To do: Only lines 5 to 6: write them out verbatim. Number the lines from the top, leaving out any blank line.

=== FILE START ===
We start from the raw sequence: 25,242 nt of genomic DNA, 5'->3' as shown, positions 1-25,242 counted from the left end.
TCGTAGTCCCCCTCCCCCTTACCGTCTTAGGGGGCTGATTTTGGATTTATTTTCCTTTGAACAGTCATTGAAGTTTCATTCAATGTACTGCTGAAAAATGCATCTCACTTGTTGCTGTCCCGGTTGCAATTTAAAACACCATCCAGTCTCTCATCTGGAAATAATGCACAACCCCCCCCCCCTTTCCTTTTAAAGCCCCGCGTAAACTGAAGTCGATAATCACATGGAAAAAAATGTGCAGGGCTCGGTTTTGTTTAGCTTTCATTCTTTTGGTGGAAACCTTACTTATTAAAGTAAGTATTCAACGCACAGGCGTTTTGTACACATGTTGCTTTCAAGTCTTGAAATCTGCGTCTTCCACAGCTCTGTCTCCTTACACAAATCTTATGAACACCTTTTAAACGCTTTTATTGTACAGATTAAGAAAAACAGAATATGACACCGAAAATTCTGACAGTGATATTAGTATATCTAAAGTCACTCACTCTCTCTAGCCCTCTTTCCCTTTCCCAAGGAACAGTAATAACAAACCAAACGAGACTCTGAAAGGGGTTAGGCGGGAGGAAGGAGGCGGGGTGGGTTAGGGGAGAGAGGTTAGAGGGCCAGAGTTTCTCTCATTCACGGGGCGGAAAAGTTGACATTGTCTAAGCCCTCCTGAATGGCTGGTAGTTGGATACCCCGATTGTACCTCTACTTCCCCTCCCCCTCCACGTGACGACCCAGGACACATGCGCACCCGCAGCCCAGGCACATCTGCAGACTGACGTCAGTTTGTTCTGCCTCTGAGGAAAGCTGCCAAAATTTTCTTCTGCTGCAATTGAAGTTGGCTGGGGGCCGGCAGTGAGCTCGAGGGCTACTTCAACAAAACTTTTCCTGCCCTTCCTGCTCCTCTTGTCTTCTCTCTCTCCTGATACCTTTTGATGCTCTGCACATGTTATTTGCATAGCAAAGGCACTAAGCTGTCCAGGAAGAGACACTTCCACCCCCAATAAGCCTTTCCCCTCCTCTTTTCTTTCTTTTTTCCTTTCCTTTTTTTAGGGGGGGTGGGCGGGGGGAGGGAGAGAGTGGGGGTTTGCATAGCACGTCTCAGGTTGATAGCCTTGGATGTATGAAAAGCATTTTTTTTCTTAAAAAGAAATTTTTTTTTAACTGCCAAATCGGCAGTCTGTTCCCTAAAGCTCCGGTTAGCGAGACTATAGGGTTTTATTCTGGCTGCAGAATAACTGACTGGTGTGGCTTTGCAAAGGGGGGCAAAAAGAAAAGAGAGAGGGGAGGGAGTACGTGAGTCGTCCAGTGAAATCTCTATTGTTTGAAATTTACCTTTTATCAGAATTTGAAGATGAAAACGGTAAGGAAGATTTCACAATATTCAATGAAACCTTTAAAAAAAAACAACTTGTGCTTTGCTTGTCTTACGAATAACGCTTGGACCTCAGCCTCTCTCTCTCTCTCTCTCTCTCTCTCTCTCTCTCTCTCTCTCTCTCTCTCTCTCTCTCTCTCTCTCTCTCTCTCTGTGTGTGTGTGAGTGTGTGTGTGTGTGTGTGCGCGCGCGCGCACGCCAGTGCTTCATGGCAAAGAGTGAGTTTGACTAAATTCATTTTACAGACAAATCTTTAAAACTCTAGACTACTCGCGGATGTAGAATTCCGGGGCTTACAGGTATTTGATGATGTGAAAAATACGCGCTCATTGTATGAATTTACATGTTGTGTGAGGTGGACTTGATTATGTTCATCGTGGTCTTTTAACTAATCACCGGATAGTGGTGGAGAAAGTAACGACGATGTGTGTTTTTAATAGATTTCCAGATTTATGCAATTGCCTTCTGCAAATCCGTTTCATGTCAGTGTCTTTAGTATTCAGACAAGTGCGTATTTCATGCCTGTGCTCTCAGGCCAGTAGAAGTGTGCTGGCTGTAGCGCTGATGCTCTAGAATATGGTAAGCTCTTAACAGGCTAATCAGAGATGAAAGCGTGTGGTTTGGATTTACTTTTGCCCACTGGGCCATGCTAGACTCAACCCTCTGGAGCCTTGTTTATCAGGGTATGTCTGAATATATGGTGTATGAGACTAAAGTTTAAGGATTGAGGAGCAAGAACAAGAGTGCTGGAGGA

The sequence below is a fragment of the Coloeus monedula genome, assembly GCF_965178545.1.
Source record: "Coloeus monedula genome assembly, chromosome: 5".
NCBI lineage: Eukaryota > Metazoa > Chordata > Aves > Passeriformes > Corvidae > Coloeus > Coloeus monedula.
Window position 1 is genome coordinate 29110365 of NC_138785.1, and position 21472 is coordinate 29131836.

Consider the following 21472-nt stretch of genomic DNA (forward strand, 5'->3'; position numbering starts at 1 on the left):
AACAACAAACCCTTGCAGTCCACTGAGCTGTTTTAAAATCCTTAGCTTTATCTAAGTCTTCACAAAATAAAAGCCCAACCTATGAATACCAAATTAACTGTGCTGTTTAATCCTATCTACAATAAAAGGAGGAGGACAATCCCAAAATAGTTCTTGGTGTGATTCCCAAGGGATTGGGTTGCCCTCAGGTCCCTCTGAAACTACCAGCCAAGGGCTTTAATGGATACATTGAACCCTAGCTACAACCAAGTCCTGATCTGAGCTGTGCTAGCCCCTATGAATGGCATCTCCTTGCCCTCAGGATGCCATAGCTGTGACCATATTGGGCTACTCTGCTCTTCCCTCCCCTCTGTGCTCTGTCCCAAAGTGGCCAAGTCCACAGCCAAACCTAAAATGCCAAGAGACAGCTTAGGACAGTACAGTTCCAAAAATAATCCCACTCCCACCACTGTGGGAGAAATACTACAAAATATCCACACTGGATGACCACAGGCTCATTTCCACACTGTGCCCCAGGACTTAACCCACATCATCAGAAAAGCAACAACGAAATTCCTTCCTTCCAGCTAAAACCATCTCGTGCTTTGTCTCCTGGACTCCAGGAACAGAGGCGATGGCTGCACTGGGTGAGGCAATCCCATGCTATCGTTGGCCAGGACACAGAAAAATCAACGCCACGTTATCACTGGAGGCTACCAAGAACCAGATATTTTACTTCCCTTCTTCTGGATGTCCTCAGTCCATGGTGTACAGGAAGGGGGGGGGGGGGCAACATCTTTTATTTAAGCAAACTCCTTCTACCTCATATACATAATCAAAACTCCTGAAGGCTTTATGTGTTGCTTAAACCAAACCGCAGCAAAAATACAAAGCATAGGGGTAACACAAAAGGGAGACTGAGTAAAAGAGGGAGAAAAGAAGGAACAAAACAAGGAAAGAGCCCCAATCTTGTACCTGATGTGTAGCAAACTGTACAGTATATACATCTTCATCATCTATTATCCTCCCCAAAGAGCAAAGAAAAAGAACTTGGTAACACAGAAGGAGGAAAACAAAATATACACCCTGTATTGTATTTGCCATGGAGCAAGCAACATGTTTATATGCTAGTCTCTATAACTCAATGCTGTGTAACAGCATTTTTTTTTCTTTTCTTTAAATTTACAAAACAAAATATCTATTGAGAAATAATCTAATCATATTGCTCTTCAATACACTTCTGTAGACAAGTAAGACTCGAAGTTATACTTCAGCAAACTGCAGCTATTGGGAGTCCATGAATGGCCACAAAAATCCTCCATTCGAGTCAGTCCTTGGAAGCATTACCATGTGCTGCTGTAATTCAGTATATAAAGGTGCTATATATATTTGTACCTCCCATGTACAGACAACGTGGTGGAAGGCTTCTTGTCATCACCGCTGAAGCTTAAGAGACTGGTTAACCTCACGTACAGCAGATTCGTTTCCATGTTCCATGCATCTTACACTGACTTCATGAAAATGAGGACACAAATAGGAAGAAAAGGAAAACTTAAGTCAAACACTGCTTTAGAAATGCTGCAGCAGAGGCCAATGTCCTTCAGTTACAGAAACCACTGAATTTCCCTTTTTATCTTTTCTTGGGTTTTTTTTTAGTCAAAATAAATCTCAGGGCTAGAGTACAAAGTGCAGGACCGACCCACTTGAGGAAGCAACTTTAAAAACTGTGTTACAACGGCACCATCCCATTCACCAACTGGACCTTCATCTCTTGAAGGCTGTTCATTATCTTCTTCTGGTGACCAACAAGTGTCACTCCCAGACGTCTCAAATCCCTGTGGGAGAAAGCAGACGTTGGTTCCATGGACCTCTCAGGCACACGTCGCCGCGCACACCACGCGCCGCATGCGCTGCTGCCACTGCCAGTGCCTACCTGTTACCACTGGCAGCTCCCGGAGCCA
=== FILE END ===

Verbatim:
NCBI lineage: Eukaryota > Metazoa > Chordata > Aves > Passeriformes > Corvidae > Coloeus > Coloeus monedula.
Window position 1 is genome coordinate 29110365 of NC_138785.1, and position 21472 is coordinate 29131836.